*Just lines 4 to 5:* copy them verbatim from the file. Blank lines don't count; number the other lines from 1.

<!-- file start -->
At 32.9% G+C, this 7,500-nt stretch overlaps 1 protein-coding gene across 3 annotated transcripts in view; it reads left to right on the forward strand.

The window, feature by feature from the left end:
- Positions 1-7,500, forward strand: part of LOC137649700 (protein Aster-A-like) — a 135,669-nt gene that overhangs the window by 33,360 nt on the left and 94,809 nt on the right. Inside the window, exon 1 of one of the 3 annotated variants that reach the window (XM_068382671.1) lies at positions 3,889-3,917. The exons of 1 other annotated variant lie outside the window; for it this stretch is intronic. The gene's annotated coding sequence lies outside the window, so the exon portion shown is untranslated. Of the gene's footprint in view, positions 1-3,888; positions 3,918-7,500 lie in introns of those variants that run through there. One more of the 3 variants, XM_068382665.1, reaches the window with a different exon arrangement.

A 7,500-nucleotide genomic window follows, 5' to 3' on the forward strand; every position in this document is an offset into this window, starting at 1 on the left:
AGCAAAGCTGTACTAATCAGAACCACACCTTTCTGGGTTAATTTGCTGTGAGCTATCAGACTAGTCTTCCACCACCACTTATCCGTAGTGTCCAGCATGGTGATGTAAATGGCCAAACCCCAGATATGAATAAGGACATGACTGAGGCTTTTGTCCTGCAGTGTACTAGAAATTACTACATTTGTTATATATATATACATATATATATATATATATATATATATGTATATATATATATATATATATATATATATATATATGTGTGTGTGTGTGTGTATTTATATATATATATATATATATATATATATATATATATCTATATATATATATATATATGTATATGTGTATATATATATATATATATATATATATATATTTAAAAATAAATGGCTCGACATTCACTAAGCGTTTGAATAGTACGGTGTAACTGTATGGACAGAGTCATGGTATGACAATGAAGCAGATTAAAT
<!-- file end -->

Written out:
A 7,500-nucleotide genomic window follows, 5' to 3' on the forward strand; every position in this document is an offset into this window, starting at 1 on the left:
AGCAAAGCTGTACTAATCAGAACCACACCTTTCTGGGTTAATTTGCTGTGAGCTATCAGACTAGTCTTCCACCACCACTTATCCGTAGTGTCCAGCATGGTGATGTAAATGGCCAAACCCCAGATATGAATAAGGACATGACTGAGGCTTTTGTCCTGCAGTGTACTAGAAATTACTACATTTGTTATATATATATACATATATATATATATATATATATATATGTATATATATATATATATATATATATATATATATATGTGTGTGTGTGTGTGTATTTATATATATATATATATATATATATATATATATATATCTATATATATATATATATATGTATATGTGTATATATATATATATATATATATATATATATTTAAAAATAAATGGCTCGACATTCACTAAGCGTTTGAATAGTACGGTGTAACTGTATGGACAGAGTCATGGTATGACAATGAAGCAGATTAAAT